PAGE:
In my last post I wrote about the pattern at the Gates Foundation of abusing the idea of “research” and “evidence” to advance its education policy agenda. Gates has an organizational culture that permits intellectual corruption. There are good people at Gates doing good work, but there is something rotten about the organization that needs to be changed if they hope to succeed over the long run.
In addition to their abuse of research and evidence, the Gates Foundation suffers from a bloated staff and paralyzing bureaucracy. As their 990 tax filings show, their assets doubled over the last decade, but their staffing levels increased ten-fold — even more rapidly than the increase in assets as Buffett adds his money to Gates to create a philanthropic Leviathan. They have so many people that they needed to build the $500 million palace pictured above to hold all of them.
But with huge size, staffing, and wealth comes the huge danger of corruption. If an organization becomes bloated, inefficient and corrupt in the profit-seeking sector, the possibility of a hostile takeover can help check or eliminate abuses. But in the non-profit sector there are no corporate raiders. No outside shareholders can come in to take over the Gates Foundation, sell off its over-priced facilitates, cut staffing, reduce corruption and focus on the core mission.
Instead, non-profits need to check the danger of corruption that comes with wealth and power in the same way that governments do — by creating institutional constraints, dividing power, and pitting ambition against ambition. In short, non-profits need a Constitution.
Specifically, the Gates Foundation has just become too damn big for its own good. It’s so big and powerful that just about everyone in the education policy world gets money from them or hopes to. It’s so big that everyone within the organization is too eager to gain control over it, causing in-fighting and the need for rigid top-down controls. It’s so big that they can indulge foolish ideas and make irresponsible claims without fear of consequences.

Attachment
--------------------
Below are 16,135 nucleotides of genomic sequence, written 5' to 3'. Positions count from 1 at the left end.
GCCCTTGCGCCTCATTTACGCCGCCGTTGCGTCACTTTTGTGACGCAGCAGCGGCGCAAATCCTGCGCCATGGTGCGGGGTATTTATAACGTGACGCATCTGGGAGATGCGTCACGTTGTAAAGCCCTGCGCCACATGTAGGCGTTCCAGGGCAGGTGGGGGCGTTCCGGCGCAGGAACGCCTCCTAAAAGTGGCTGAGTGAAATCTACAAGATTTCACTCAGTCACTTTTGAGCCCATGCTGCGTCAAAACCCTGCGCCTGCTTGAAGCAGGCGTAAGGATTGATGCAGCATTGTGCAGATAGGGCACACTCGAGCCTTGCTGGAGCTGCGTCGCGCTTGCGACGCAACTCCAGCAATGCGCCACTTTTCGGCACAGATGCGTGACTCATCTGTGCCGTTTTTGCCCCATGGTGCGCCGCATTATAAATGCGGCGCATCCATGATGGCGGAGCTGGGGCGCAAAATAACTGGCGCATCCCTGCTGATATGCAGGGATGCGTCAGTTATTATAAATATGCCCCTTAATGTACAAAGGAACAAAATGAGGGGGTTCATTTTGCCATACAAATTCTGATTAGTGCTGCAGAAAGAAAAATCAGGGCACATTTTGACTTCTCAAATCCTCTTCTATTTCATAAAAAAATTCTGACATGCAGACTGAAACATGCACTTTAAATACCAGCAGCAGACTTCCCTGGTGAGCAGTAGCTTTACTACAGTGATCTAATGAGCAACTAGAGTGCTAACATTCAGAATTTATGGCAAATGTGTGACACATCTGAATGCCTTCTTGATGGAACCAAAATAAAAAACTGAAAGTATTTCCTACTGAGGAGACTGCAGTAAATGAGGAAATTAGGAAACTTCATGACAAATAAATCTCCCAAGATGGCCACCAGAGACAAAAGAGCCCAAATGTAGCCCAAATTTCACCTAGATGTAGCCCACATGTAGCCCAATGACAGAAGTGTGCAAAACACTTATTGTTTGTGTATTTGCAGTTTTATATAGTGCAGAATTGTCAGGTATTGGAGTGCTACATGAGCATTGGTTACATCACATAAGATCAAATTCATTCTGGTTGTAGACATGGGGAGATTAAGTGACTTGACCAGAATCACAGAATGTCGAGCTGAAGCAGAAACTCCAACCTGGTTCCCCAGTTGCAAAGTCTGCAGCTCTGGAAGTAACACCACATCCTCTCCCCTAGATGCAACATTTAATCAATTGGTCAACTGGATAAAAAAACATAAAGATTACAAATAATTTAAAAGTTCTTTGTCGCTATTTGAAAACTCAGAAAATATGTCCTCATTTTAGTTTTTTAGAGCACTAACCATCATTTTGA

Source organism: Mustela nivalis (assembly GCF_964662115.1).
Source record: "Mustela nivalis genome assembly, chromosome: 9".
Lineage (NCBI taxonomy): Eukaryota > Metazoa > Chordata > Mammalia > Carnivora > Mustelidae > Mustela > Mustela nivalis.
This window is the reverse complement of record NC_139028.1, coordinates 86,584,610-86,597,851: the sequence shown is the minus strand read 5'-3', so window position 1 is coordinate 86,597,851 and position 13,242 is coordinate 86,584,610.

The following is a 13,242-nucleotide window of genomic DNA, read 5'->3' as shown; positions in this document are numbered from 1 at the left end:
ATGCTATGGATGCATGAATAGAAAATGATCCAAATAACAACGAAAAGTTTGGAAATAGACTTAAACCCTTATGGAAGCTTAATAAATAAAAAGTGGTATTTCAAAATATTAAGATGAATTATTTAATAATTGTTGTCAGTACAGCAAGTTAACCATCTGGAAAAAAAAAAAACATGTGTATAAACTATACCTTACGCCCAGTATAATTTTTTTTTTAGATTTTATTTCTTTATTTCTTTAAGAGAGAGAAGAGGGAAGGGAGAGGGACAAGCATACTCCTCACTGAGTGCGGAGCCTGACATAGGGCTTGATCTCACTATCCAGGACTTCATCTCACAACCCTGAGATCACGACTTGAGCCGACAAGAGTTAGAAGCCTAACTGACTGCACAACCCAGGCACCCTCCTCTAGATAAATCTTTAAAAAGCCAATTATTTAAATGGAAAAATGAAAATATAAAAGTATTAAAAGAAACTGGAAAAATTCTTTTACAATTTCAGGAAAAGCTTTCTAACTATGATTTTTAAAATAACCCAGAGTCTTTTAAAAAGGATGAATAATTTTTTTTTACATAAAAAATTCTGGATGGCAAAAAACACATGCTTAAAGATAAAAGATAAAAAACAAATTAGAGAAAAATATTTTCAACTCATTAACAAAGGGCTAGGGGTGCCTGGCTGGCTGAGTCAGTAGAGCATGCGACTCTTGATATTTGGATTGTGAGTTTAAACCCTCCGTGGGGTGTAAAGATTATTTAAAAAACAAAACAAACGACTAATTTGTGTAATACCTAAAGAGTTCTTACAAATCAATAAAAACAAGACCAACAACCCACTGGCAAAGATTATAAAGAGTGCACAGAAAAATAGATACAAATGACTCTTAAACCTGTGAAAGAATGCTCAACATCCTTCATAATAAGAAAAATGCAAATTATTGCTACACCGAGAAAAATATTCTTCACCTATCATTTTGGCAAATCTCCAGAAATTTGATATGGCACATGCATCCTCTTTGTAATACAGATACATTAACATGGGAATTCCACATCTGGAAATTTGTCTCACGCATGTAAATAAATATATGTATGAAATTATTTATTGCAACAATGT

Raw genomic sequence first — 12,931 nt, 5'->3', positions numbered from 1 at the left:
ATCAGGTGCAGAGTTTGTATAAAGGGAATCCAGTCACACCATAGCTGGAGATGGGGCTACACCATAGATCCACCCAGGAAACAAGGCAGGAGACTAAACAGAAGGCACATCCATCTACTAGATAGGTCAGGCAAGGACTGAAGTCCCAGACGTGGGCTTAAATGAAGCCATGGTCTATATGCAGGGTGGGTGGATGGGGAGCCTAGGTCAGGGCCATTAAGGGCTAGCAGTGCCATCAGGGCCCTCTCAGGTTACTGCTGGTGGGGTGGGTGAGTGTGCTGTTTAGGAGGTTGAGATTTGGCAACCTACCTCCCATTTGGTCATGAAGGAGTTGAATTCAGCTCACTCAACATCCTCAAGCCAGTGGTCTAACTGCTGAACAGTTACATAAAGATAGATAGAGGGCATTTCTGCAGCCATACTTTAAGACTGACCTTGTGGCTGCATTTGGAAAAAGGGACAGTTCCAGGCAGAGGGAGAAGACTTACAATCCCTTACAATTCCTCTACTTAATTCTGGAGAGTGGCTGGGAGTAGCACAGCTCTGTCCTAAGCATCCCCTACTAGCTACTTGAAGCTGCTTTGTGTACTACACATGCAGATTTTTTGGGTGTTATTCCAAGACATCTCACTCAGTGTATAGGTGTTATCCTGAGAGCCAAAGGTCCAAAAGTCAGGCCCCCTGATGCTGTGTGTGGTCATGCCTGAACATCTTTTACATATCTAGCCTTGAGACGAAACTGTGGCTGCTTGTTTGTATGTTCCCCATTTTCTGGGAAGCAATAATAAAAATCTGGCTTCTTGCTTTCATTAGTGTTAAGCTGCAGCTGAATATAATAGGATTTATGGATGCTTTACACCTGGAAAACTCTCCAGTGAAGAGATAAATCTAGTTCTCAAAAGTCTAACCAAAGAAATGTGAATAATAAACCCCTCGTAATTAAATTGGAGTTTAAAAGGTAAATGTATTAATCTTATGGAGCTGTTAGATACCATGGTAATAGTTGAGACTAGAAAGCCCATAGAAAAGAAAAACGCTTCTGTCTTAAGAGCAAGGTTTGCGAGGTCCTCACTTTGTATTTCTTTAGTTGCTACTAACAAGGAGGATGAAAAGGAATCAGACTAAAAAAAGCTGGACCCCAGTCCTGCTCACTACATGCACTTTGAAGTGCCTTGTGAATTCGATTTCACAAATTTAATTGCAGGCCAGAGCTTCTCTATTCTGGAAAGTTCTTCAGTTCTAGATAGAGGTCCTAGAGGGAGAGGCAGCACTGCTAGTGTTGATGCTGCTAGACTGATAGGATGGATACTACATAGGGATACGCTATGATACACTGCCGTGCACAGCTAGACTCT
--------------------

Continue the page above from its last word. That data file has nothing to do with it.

One way Gates could check these problems is to divide its education unit into a Team A and Team B, each of which would operate independently with its own theory of action and reform agenda. The different Teams within Gates could then compete with each other to develop and pursue the best reform ideas. They could also help keep each other honest by having an interest to detect, reveal, and stop any intellectual dishonesty in the other.
Many people wrongly believe that organizations function best when they achieve greater scale and are streamlined, but this is incorrect in the peculiar world of government and non-profit organizations. As Patrick Wolf and James Q. Wilson’s work on bureaucracy shows, redundancy within government can be a desirable arrangement. Having the FBI, DEA, and ATF all chasing drug dealers is beneficial because they compete with each to do the best job and win a larger share of congressional appropriations. Redundancy can simulate the choice and competition of the private market.
Similarly the division of power and responsibility between local, state, and federal governments as well as between the different branches of each government helps check abuse and corruption while providing some of the positive effects of choice and competition. Smart non-profits should likewise develop a policy to split themselves into smaller competing units once they reach a certain size.